We have been looking carefully at details in the building and many beautiful traces left behind from the life of the church. Here are some select photographs from research volunteers. Do you see anything of interest? Have you noticed anything special when visiting? Let us know in the comments!
Written by Alice and researcher John Marie Jean Alma Scott The plaque above was made in memory of Marie Jean Alma Scott and can be found still be found in Fabrica Gallery today. Through the information pictured, the past present future team has begun to piece together fragments of Scott’s life. Originally living at Marine… Read More Chancel Dedications
If These Walls Could Talk is a volunteer led project that has been exploring the history of the Holy Trinity Church on Ship Street. The outcome of the research will be a publication which tells the story of the Holy Trinity. At this stage in the project we have already learnt a lot about the… Read More We want to hear your memories of Holy Trinity Church and Robertson Hall, Ship Street
The If These Walls Could Talk research team has been exploring varied aspects of the history of Holy Trinity Church and the wider context of the building, which is centrally located in Brighton. Along the way we have discovered that some people who were related to the church had links to plantations and the slave… Read More Brighton and Slavery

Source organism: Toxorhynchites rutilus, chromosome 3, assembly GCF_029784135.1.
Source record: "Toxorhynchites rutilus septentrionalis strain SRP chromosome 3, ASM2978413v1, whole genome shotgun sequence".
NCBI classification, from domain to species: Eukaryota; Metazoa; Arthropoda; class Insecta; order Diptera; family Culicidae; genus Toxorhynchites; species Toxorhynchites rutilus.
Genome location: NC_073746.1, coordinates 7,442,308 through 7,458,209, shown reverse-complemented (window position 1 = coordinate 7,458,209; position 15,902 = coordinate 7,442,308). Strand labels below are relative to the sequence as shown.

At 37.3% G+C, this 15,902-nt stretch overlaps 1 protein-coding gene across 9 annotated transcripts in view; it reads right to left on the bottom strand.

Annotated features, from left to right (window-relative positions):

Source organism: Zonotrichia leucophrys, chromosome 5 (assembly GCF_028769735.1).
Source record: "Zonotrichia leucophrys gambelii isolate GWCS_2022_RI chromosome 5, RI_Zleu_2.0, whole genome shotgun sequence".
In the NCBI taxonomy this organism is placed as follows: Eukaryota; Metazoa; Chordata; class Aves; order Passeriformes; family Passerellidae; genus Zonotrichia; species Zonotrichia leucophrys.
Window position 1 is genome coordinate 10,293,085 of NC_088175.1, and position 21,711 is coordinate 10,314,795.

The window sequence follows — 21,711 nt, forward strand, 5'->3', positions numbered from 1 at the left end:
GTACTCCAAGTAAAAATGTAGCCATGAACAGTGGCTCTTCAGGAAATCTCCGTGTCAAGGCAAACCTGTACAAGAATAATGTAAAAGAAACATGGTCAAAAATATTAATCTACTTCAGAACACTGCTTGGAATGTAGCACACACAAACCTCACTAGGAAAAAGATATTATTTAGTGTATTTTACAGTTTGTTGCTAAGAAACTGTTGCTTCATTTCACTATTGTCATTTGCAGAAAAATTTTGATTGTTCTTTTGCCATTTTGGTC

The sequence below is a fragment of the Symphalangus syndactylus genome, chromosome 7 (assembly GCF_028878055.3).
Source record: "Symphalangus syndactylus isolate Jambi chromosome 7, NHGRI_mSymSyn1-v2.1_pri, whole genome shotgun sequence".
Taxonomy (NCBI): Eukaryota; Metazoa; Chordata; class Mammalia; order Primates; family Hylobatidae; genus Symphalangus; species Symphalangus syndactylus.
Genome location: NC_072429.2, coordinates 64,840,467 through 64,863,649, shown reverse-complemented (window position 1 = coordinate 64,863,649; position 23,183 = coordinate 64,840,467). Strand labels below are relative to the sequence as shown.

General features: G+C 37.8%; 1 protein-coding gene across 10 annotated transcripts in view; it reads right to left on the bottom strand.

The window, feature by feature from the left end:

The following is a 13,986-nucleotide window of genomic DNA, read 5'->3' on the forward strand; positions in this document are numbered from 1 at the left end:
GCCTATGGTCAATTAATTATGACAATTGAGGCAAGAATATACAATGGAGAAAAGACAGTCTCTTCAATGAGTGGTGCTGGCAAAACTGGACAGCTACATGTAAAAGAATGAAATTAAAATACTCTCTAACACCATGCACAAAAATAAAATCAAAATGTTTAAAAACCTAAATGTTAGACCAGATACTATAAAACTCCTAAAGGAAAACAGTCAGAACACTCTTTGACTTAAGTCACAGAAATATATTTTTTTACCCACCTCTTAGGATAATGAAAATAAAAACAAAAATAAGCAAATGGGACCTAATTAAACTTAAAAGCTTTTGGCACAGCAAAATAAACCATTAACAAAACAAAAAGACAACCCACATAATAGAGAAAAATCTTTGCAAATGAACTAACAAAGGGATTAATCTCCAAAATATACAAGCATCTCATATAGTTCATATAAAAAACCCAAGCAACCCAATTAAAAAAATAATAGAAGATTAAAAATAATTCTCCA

Thomas Read Kemp, land developer and politician, was an important figure in the development of Brighton. Kemp commissioned the creation Trinity Chapel (which we now know as Holy Trinity Church) as an independent non-conformist sect and was its first preacher during that time. Our volunteer researcher Sandrine explored his life: By Sandrine Thomas Read Kemp,… Read More Thomas Read Kemp, Creator of Trinity Chapel
By John In 1984, Holy Trinity Church, closed its doors for the last time as a functioning Place of Worship. From 1817, when the Church was built, through the height of its popularity around 1830-1850, when it could, and often did, accommodate up to 800 parishioners, to the gradual decline in numbers, from the late 1800’s to 1984, I believe Holy… Read More The Journey to Deconsecration
By Angi Located immediately to the left of the First World War Memorial plaque commemorating those who served and those who fell from the local area (visit The Boys on the Plaque to hear about that project) is a small brass-plated plaque to a soldier lost in the Second World War. It is the only wall plaque… Read More Remembering Henry George Walthoe
The Reverend Fredrick William Robertson (1816 – 1853) was Perpetual Incumbent of Holy Trinity Chapel, Brighton 1847-1853. “Robertson of Brighton” is well known as a Victorian preacher and his life has already been documented, sometimes controversially, but he is a huge part of the Holy Trinity’s history. Memorials to the preacher are found within the… Read More Robertson of Brighton
Written by Angi Our researcher Angi has been looking into Alan Hunter Watts, incumbent at Holy Trinity from 1917 – 1924; here is a snippet: Alan Hunter Watts was born in West Hoathly in East Sussex in 1852. His father was Henry Ludby Watts, a teacher of classics, and his mother was Margaret M Watts,… Read More Incumbent Alan Watts and his Daughter Helen the Suffragette
Just before the Christmas break, we took the chance to visit the Chapel Royal Church (on North Street). The Chapel Royal was built in 1795 as a chapel of ease. It has gained its own parish and is associated with the Prince Regent and fashionable regency-era society. It is still an active church today. The… Read More Musical Chapel Royal Visit!